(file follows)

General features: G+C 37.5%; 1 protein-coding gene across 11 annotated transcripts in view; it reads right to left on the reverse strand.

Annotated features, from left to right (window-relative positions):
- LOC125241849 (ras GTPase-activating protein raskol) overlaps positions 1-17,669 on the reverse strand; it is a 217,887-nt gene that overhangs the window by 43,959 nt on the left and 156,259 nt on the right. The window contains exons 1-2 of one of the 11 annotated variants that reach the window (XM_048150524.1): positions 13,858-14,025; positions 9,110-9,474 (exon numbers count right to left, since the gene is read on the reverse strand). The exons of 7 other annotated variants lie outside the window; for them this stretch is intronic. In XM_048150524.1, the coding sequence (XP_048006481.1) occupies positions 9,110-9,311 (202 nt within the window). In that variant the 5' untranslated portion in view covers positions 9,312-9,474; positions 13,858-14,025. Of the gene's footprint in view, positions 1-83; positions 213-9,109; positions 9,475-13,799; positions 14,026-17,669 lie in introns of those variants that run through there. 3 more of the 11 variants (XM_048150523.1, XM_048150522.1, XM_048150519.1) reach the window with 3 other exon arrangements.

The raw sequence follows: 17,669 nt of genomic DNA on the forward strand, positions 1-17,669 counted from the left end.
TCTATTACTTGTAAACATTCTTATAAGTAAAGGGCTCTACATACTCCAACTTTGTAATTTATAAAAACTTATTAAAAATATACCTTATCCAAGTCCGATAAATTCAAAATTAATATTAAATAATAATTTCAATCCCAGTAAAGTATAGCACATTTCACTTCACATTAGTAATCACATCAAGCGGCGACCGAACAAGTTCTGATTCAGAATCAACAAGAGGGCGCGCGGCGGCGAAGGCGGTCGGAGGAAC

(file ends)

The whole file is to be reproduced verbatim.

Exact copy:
General features: G+C 37.5%; 1 protein-coding gene across 11 annotated transcripts in view; it reads right to left on the reverse strand.

Annotated features, from left to right (window-relative positions):
- LOC125241849 (ras GTPase-activating protein raskol) overlaps positions 1-17,669 on the reverse strand; it is a 217,887-nt gene that overhangs the window by 43,959 nt on the left and 156,259 nt on the right. The window contains exons 1-2 of one of the 11 annotated variants that reach the window (XM_048150524.1): positions 13,858-14,025; positions 9,110-9,474 (exon numbers count right to left, since the gene is read on the reverse strand). The exons of 7 other annotated variants lie outside the window; for them this stretch is intronic. In XM_048150524.1, the coding sequence (XP_048006481.1) occupies positions 9,110-9,311 (202 nt within the window). In that variant the 5' untranslated portion in view covers positions 9,312-9,474; positions 13,858-14,025. Of the gene's footprint in view, positions 1-83; positions 213-9,109; positions 9,475-13,799; positions 14,026-17,669 lie in introns of those variants that run through there. 3 more of the 11 variants (XM_048150523.1, XM_048150522.1, XM_048150519.1) reach the window with 3 other exon arrangements.

The raw sequence follows: 17,669 nt of genomic DNA on the forward strand, positions 1-17,669 counted from the left end.
TCTATTACTTGTAAACATTCTTATAAGTAAAGGGCTCTACATACTCCAACTTTGTAATTTATAAAAACTTATTAAAAATATACCTTATCCAAGTCCGATAAATTCAAAATTAATATTAAATAATAATTTCAATCCCAGTAAAGTATAGCACATTTCACTTCACATTAGTAATCACATCAAGCGGCGACCGAACAAGTTCTGATTCAGAATCAACAAGAGGGCGCGCGGCGGCGAAGGCGGTCGGAGGAAC